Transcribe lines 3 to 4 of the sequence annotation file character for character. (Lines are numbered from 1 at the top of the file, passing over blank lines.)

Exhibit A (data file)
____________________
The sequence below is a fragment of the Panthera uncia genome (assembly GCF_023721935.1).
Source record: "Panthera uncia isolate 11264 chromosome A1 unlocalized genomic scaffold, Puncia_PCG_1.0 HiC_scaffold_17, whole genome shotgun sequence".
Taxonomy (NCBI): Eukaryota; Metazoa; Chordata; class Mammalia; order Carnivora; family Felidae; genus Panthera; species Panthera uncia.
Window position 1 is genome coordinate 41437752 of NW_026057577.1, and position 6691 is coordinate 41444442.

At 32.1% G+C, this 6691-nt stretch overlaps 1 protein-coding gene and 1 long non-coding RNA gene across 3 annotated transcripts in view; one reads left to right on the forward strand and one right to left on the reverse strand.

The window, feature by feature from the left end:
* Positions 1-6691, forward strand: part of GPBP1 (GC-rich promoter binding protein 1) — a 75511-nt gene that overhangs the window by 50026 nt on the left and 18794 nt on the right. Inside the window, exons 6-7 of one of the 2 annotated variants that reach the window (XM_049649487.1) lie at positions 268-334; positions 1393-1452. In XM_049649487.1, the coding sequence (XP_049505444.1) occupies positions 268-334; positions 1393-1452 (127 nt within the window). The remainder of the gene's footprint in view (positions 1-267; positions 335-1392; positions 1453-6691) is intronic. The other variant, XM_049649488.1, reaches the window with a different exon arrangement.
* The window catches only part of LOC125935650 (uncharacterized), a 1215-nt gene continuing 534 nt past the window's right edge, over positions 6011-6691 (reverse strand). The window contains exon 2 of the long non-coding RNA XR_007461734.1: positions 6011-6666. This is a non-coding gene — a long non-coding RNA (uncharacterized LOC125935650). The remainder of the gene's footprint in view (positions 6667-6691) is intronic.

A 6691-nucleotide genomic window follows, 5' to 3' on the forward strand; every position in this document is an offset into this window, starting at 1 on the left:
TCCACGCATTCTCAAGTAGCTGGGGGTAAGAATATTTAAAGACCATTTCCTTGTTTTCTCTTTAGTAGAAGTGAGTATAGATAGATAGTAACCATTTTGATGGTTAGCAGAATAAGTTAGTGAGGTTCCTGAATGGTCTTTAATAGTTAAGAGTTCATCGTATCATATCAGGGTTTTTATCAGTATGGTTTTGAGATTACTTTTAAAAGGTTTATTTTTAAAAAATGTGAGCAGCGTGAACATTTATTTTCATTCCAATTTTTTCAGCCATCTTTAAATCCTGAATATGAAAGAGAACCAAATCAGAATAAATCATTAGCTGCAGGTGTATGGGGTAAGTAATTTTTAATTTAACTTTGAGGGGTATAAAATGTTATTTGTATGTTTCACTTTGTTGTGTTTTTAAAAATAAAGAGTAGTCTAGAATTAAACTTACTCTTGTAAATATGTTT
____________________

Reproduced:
Taxonomy (NCBI): Eukaryota; Metazoa; Chordata; class Mammalia; order Carnivora; family Felidae; genus Panthera; species Panthera uncia.
Window position 1 is genome coordinate 41437752 of NW_026057577.1, and position 6691 is coordinate 41444442.